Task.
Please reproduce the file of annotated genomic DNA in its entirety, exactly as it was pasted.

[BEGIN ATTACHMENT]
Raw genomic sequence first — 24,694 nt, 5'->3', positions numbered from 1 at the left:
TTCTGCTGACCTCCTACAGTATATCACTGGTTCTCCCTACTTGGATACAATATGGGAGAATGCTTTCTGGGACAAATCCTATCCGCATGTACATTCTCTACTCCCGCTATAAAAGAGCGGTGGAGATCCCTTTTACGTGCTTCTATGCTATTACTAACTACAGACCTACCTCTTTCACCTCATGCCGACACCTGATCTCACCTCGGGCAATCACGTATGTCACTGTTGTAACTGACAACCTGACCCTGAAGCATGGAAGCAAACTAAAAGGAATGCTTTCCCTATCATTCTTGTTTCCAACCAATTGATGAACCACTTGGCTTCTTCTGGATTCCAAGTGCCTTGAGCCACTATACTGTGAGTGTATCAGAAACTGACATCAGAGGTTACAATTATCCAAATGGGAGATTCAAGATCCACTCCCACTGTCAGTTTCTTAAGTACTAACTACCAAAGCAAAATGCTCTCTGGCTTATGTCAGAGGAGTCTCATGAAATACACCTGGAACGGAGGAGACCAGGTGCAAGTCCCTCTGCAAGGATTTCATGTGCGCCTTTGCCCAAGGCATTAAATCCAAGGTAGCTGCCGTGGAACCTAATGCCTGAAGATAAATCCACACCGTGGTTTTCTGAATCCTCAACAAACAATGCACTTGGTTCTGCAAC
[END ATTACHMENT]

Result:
Raw genomic sequence first — 24,694 nt, 5'->3', positions numbered from 1 at the left:
TTCTGCTGACCTCCTACAGTATATCACTGGTTCTCCCTACTTGGATACAATATGGGAGAATGCTTTCTGGGACAAATCCTATCCGCATGTACATTCTCTACTCCCGCTATAAAAGAGCGGTGGAGATCCCTTTTACGTGCTTCTATGCTATTACTAACTACAGACCTACCTCTTTCACCTCATGCCGACACCTGATCTCACCTCGGGCAATCACGTATGTCACTGTTGTAACTGACAACCTGACCCTGAAGCATGGAAGCAAACTAAAAGGAATGCTTTCCCTATCATTCTTGTTTCCAACCAATTGATGAACCACTTGGCTTCTTCTGGATTCCAAGTGCCTTGAGCCACTATACTGTGAGTGTATCAGAAACTGACATCAGAGGTTACAATTATCCAAATGGGAGATTCAAGATCCACTCCCACTGTCAGTTTCTTAAGTACTAACTACCAAAGCAAAATGCTCTCTGGCTTATGTCAGAGGAGTCTCATGAAATACACCTGGAACGGAGGAGACCAGGTGCAAGTCCCTCTGCAAGGATTTCATGTGCGCCTTTGCCCAAGGCATTAAATCCAAGGTAGCTGCCGTGGAACCTAATGCCTGAAGATAAATCCACACCGTGGTTTTCTGAATCCTCAACAAACAATGCACTTGGTTCTGCAAC